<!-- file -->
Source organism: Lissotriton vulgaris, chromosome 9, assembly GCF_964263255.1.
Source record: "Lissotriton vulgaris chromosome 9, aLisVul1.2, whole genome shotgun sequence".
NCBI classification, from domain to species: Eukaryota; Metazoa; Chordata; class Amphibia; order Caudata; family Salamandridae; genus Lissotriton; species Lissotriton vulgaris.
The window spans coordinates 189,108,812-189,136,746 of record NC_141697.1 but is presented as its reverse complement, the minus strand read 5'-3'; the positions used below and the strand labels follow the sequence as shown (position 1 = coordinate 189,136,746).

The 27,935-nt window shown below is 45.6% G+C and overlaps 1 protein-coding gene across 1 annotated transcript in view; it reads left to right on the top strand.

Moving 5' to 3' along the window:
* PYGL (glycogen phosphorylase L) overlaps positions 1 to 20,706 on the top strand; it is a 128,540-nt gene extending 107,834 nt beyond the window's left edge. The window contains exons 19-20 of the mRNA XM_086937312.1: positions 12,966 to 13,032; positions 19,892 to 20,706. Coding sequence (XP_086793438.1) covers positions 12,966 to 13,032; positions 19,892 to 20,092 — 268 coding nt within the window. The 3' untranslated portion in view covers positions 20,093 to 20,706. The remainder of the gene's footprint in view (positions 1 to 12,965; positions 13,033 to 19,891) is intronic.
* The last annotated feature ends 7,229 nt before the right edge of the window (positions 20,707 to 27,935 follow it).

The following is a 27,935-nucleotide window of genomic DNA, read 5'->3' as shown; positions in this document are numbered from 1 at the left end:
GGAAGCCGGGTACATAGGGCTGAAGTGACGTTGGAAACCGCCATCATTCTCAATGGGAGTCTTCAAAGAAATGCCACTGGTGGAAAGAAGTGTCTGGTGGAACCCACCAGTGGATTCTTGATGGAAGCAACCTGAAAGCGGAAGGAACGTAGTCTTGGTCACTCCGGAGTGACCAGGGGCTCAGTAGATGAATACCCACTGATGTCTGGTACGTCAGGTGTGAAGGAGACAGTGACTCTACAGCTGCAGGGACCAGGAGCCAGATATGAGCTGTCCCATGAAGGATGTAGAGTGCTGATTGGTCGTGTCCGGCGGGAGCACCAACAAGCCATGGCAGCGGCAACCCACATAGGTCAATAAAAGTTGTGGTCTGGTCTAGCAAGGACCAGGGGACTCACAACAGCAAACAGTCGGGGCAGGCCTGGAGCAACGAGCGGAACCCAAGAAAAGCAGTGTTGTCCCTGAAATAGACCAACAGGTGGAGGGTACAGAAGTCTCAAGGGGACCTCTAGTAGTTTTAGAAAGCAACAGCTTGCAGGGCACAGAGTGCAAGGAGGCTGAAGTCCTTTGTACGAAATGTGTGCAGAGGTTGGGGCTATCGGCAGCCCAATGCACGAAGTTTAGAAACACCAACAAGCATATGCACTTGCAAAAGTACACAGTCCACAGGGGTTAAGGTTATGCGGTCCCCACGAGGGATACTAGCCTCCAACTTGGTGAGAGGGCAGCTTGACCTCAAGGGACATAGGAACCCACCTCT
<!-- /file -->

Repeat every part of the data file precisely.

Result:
Source organism: Lissotriton vulgaris, chromosome 9, assembly GCF_964263255.1.
Source record: "Lissotriton vulgaris chromosome 9, aLisVul1.2, whole genome shotgun sequence".
NCBI classification, from domain to species: Eukaryota; Metazoa; Chordata; class Amphibia; order Caudata; family Salamandridae; genus Lissotriton; species Lissotriton vulgaris.
The window spans coordinates 189,108,812-189,136,746 of record NC_141697.1 but is presented as its reverse complement, the minus strand read 5'-3'; the positions used below and the strand labels follow the sequence as shown (position 1 = coordinate 189,136,746).

The 27,935-nt window shown below is 45.6% G+C and overlaps 1 protein-coding gene across 1 annotated transcript in view; it reads left to right on the top strand.

Moving 5' to 3' along the window:
* PYGL (glycogen phosphorylase L) overlaps positions 1 to 20,706 on the top strand; it is a 128,540-nt gene extending 107,834 nt beyond the window's left edge. The window contains exons 19-20 of the mRNA XM_086937312.1: positions 12,966 to 13,032; positions 19,892 to 20,706. Coding sequence (XP_086793438.1) covers positions 12,966 to 13,032; positions 19,892 to 20,092 — 268 coding nt within the window. The 3' untranslated portion in view covers positions 20,093 to 20,706. The remainder of the gene's footprint in view (positions 1 to 12,965; positions 13,033 to 19,891) is intronic.
* The last annotated feature ends 7,229 nt before the right edge of the window (positions 20,707 to 27,935 follow it).

The following is a 27,935-nucleotide window of genomic DNA, read 5'->3' as shown; positions in this document are numbered from 1 at the left end:
GGAAGCCGGGTACATAGGGCTGAAGTGACGTTGGAAACCGCCATCATTCTCAATGGGAGTCTTCAAAGAAATGCCACTGGTGGAAAGAAGTGTCTGGTGGAACCCACCAGTGGATTCTTGATGGAAGCAACCTGAAAGCGGAAGGAACGTAGTCTTGGTCACTCCGGAGTGACCAGGGGCTCAGTAGATGAATACCCACTGATGTCTGGTACGTCAGGTGTGAAGGAGACAGTGACTCTACAGCTGCAGGGACCAGGAGCCAGATATGAGCTGTCCCATGAAGGATGTAGAGTGCTGATTGGTCGTGTCCGGCGGGAGCACCAACAAGCCATGGCAGCGGCAACCCACATAGGTCAATAAAAGTTGTGGTCTGGTCTAGCAAGGACCAGGGGACTCACAACAGCAAACAGTCGGGGCAGGCCTGGAGCAACGAGCGGAACCCAAGAAAAGCAGTGTTGTCCCTGAAATAGACCAACAGGTGGAGGGTACAGAAGTCTCAAGGGGACCTCTAGTAGTTTTAGAAAGCAACAGCTTGCAGGGCACAGAGTGCAAGGAGGCTGAAGTCCTTTGTACGAAATGTGTGCAGAGGTTGGGGCTATCGGCAGCCCAATGCACGAAGTTTAGAAACACCAACAAGCATATGCACTTGCAAAAGTACACAGTCCACAGGGGTTAAGGTTATGCGGTCCCCACGAGGGATACTAGCCTCCAACTTGGTGAGAGGGCAGCTTGACCTCAAGGGACATAGGAACCCACCTCT